July Truck Tonnage Posts 5.1% Annual Gain
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Truck tonnage in July rose 5.1% year-over-year but slipped 1.1% when measured on a sequential monthly basis, according to American Trucking Associations.
The ATA For-Hire Truck Tonnage Index equaled 116.2 compared with 117.5 in June.
Through the first seven months of 2022, tonnage is up 3.4% compared with year-ago levels, ATA said Aug. 23. The July year-over-year result marks the 11th consecutive month of annual gains, the federation said.
Truck #tonnage declined in July, driven by softer consumption of goods, home construction falling and slower manufacturing activity.— American Trucking (@TRUCKINGdotORG) August 23, 2022
Despite the dip, tonnage remains at elevated levels and increased significantly year-over-year.
“Tonnage declined sequentially in July for only the second time during the last 12 months,” said ATA Chief Economist Bob Costello. “While tonnage is much stronger than a year ago, the monthly gains have moderated as the year has gone on. The combination of softer consumption of goods, home construction falling and slower manufacturing activity are the main reasons.”
In calculating the advanced seasonally adjusted index, 100 represents the year 2015.
ATA’s For-Hire Truck Tonnage Index is dominated by contract freight as opposed to spot market freight. Trucking represents 72.5% of tonnage carried by all modes of domestic freight transportation, including manufactured and retail goods, according to ATA.
Trucks hauled 10.23 billion tons of freight in 2020. Motor carriers collected $732.3 billion, or 80.4% of total revenue earned by all transport modes, it said.
Another index that measures the health of freight transportation, the Logistics Managers’ Index, reads in at 60.7 in July, down from the red-hot 74.5 in the same month in 2021, and declining 4.3 points from June’s reading of 65.0. The LMI’s authors said the July number is the lowest since May 2020 and the second consecutive month where it was below the all-time industry average of 65.3.
However, the logistics industry is still expanding, albeit at a slower pace. Any reading above 50 is considered a positive number and below 50 indicates a contraction. In March the LMI reached its all-time high of 76.2.
One of the LMI’s authors, Arizona State University business professor Dale Rogers, said the U.S. economy and the trucking industry remain relatively strong as they continue to battle potential recessionary headwinds.
“Despite the two quarters of consecutive contraction, the National Bureau of Economic Research is unlikely to declare an official recession due to strong job growth and consumer and business spending levels. Many analysts still believe the fundamentals of the economy are strong, and that growth might pick up again through the second half of the year. This is backed up by the increase in international commerce over the last month,” Rogers said.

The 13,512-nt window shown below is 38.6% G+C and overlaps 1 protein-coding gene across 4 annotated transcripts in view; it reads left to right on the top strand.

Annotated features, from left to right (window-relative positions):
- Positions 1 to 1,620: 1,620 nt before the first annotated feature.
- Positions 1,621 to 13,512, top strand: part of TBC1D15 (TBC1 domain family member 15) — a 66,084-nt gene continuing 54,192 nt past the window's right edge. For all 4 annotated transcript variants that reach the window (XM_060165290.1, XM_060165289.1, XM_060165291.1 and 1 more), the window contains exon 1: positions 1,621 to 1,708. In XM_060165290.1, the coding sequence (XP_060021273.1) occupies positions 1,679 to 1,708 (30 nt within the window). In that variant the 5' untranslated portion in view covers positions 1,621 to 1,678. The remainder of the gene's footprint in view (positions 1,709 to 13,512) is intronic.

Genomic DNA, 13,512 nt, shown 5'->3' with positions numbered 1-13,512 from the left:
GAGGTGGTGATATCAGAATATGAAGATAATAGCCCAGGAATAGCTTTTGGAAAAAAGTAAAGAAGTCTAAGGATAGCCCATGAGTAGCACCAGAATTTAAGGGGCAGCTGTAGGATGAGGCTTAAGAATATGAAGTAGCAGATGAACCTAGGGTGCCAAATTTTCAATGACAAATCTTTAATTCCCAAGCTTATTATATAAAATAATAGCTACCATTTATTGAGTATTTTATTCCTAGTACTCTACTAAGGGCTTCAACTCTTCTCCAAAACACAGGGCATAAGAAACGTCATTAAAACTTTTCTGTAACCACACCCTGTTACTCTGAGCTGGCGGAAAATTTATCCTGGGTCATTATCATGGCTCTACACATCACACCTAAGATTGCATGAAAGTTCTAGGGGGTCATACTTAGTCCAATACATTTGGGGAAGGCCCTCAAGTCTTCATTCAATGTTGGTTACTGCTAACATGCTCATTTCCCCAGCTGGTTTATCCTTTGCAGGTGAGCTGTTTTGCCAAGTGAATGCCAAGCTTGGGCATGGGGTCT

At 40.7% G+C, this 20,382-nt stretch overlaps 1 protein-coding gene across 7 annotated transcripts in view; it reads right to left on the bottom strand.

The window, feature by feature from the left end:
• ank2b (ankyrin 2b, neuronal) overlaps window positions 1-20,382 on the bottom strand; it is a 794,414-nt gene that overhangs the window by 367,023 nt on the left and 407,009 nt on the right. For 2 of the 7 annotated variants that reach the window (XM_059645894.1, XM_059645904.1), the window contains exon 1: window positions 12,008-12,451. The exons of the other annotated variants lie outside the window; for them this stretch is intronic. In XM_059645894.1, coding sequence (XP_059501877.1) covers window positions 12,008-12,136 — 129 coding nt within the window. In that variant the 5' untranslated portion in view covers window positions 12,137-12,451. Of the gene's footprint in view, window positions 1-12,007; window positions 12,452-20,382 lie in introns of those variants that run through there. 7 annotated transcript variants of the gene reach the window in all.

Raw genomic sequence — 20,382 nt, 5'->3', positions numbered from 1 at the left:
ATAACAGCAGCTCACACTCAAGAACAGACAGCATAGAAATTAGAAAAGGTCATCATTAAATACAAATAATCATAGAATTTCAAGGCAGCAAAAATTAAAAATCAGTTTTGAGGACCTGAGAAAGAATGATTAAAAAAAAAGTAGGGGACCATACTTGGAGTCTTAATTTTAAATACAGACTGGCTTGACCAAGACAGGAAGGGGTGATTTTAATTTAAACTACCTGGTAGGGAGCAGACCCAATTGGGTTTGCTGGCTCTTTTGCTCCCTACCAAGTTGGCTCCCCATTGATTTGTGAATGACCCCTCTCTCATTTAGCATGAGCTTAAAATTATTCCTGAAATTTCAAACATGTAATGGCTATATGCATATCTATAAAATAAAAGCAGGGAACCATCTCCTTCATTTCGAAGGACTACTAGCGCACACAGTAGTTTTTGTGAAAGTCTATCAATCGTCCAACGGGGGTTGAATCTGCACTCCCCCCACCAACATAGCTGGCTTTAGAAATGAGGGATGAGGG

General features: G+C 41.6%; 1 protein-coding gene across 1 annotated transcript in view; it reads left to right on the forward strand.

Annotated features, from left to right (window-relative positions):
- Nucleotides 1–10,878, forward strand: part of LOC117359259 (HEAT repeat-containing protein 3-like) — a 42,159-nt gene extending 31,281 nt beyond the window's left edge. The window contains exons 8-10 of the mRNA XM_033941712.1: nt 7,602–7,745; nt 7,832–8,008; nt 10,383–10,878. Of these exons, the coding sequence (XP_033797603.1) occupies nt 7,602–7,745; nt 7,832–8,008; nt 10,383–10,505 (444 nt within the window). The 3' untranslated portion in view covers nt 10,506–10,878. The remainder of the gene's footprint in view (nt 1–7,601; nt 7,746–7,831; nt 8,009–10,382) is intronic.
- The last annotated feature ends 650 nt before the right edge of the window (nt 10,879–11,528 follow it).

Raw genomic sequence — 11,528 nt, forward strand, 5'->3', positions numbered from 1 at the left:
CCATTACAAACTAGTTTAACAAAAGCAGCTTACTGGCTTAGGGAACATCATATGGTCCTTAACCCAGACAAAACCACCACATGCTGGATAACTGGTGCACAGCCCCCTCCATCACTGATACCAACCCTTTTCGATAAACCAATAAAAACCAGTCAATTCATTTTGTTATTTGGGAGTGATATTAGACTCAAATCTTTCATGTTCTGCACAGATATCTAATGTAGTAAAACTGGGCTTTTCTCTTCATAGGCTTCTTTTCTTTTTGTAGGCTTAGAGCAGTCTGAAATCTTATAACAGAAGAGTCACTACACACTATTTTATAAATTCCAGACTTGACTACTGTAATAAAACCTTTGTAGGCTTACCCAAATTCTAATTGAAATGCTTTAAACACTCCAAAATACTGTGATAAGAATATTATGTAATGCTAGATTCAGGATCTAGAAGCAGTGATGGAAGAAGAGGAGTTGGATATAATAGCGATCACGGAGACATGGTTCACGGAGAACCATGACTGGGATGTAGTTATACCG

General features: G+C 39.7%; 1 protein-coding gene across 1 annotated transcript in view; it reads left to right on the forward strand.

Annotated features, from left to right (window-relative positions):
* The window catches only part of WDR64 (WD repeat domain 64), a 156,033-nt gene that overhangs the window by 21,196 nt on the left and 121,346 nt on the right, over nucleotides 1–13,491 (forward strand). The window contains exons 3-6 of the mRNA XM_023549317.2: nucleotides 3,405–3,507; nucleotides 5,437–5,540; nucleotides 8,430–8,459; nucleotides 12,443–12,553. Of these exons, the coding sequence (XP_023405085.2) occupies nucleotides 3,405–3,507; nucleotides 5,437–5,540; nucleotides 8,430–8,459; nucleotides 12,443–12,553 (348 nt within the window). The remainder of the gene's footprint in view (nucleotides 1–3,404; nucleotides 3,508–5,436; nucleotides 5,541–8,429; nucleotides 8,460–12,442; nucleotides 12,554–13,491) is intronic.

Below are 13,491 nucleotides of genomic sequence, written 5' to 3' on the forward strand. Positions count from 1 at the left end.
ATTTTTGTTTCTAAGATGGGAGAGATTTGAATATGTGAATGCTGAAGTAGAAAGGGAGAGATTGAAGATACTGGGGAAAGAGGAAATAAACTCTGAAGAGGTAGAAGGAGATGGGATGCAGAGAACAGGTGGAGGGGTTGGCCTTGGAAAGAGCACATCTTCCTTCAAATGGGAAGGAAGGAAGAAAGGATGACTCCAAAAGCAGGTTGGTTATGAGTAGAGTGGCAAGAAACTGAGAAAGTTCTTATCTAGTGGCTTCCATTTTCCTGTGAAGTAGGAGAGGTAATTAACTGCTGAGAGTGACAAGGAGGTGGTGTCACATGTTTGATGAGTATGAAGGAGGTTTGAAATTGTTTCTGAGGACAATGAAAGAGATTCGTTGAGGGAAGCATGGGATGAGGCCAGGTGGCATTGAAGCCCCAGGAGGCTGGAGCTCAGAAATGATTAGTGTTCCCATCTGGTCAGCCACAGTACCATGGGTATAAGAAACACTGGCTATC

The report said economic activity in the first three weeks of July was significantly slower than the last full week of the month, leading to optimism the economy will remain strong going into the so-called “peak season” where retailers begin preparing for the holiday shopping season in October, November and December.
As an example, the LMI’s authors point to the strong month of July the Port of Los Angeles logged.
The LMI is researched and written every month by team members from Arizona State University, Colorado State University, Rochester Institute of Technology, Rutgers University and the University of Nevada-Reno, and in conjunction with the Council of Supply Chain Management Professionals.
The U.S. Bank Freight Payment Index said the national truck freight market grew significantly during the second quarter of 2022 after falling the previous two quarters. The index was 279.6 in the second quarter, up 19.7% year-over-year when the index was at 233.6 and improving by 3.3% quarter-over-quarter when it registered at 233.6.
“The economy contracted in the first quarter of 2022, which allowed shippers to pull freight out of the spot market. This resulted in significant drops in spot market prices and volumes. More freight was moved back to their contract carriers. This contributed to the U.S. Bank freight market metrics rising during the second quarter,” the report said. “One trend that continued in the second quarter was the high cost of diesel fuel, which impacted freight outlays during the quarter as reflected in the U.S. Bank National Spend Index. Besides the high level of fuel surcharges, contract pricing seemed to hold steady compared with spot market rates, which fell significantly during the quarter.”
Meanwhile, the July Cass Freight Index increased 0.4% year-over-year and now sits at 1.182 compared with 1.117 a year ago. When measured against June’s number, the index declined 1.7% from 1.203.
“Freight demand has flattened out this year with inflation near 9% and significant substitution from goods back to services. Considering the extraordinary goods consumption during the pandemic, a reversal as services have reopened shouldn’t be much of a surprise,” the report said. “Inventory to sales ratios are still below historic norms, so this major tailwind for freight demand over the past 18 months is likely fading but has not turned to a headwind at this point.”
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